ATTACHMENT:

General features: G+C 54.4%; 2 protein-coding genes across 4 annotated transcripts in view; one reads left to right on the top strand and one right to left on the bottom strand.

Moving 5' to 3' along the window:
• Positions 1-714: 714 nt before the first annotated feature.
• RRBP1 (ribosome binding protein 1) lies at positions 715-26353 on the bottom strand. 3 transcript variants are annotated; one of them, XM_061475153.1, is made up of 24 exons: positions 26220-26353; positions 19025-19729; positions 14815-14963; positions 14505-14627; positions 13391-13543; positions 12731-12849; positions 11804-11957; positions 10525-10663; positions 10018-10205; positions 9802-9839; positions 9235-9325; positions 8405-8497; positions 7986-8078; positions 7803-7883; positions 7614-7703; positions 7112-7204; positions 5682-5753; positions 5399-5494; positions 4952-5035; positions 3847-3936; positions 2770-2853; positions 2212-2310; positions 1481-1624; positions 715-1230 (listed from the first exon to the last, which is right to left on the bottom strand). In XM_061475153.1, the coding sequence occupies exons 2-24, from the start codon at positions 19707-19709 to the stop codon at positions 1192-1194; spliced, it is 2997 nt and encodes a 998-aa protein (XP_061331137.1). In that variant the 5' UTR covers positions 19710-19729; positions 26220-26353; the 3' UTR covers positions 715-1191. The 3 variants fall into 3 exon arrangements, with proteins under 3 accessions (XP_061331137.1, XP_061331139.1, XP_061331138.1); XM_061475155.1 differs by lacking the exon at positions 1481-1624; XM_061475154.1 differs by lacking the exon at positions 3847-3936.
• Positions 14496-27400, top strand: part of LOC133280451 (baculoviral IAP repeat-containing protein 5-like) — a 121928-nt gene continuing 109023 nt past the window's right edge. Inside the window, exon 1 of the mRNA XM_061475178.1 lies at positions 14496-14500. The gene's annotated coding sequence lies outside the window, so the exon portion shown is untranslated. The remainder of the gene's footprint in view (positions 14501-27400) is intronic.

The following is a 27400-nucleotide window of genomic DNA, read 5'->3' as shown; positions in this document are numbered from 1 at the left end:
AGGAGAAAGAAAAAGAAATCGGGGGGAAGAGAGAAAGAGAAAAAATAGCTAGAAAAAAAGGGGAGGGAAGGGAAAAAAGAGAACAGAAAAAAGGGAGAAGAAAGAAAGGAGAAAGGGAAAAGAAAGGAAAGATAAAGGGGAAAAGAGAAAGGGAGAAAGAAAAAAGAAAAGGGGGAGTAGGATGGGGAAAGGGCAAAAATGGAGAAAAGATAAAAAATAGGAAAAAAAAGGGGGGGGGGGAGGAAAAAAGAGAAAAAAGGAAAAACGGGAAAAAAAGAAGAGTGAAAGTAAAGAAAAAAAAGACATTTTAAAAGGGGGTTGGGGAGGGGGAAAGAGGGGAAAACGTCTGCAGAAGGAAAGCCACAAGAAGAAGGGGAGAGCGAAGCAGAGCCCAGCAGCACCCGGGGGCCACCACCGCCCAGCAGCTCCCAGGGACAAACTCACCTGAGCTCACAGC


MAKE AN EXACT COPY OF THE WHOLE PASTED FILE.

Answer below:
General features: G+C 54.4%; 2 protein-coding genes across 4 annotated transcripts in view; one reads left to right on the top strand and one right to left on the bottom strand.

Moving 5' to 3' along the window:
• Positions 1-714: 714 nt before the first annotated feature.
• RRBP1 (ribosome binding protein 1) lies at positions 715-26353 on the bottom strand. 3 transcript variants are annotated; one of them, XM_061475153.1, is made up of 24 exons: positions 26220-26353; positions 19025-19729; positions 14815-14963; positions 14505-14627; positions 13391-13543; positions 12731-12849; positions 11804-11957; positions 10525-10663; positions 10018-10205; positions 9802-9839; positions 9235-9325; positions 8405-8497; positions 7986-8078; positions 7803-7883; positions 7614-7703; positions 7112-7204; positions 5682-5753; positions 5399-5494; positions 4952-5035; positions 3847-3936; positions 2770-2853; positions 2212-2310; positions 1481-1624; positions 715-1230 (listed from the first exon to the last, which is right to left on the bottom strand). In XM_061475153.1, the coding sequence occupies exons 2-24, from the start codon at positions 19707-19709 to the stop codon at positions 1192-1194; spliced, it is 2997 nt and encodes a 998-aa protein (XP_061331137.1). In that variant the 5' UTR covers positions 19710-19729; positions 26220-26353; the 3' UTR covers positions 715-1191. The 3 variants fall into 3 exon arrangements, with proteins under 3 accessions (XP_061331137.1, XP_061331139.1, XP_061331138.1); XM_061475155.1 differs by lacking the exon at positions 1481-1624; XM_061475154.1 differs by lacking the exon at positions 3847-3936.
• Positions 14496-27400, top strand: part of LOC133280451 (baculoviral IAP repeat-containing protein 5-like) — a 121928-nt gene continuing 109023 nt past the window's right edge. Inside the window, exon 1 of the mRNA XM_061475178.1 lies at positions 14496-14500. The gene's annotated coding sequence lies outside the window, so the exon portion shown is untranslated. The remainder of the gene's footprint in view (positions 14501-27400) is intronic.

The following is a 27400-nucleotide window of genomic DNA, read 5'->3' as shown; positions in this document are numbered from 1 at the left end:
AGGAGAAAGAAAAAGAAATCGGGGGGAAGAGAGAAAGAGAAAAAATAGCTAGAAAAAAAGGGGAGGGAAGGGAAAAAAGAGAACAGAAAAAAGGGAGAAGAAAGAAAGGAGAAAGGGAAAAGAAAGGAAAGATAAAGGGGAAAAGAGAAAGGGAGAAAGAAAAAAGAAAAGGGGGAGTAGGATGGGGAAAGGGCAAAAATGGAGAAAAGATAAAAAATAGGAAAAAAAAGGGGGGGGGGGAGGAAAAAAGAGAAAAAAGGAAAAACGGGAAAAAAAGAAGAGTGAAAGTAAAGAAAAAAAAGACATTTTAAAAGGGGGTTGGGGAGGGGGAAAGAGGGGAAAACGTCTGCAGAAGGAAAGCCACAAGAAGAAGGGGAGAGCGAAGCAGAGCCCAGCAGCACCCGGGGGCCACCACCGCCCAGCAGCTCCCAGGGACAAACTCACCTGAGCTCACAGC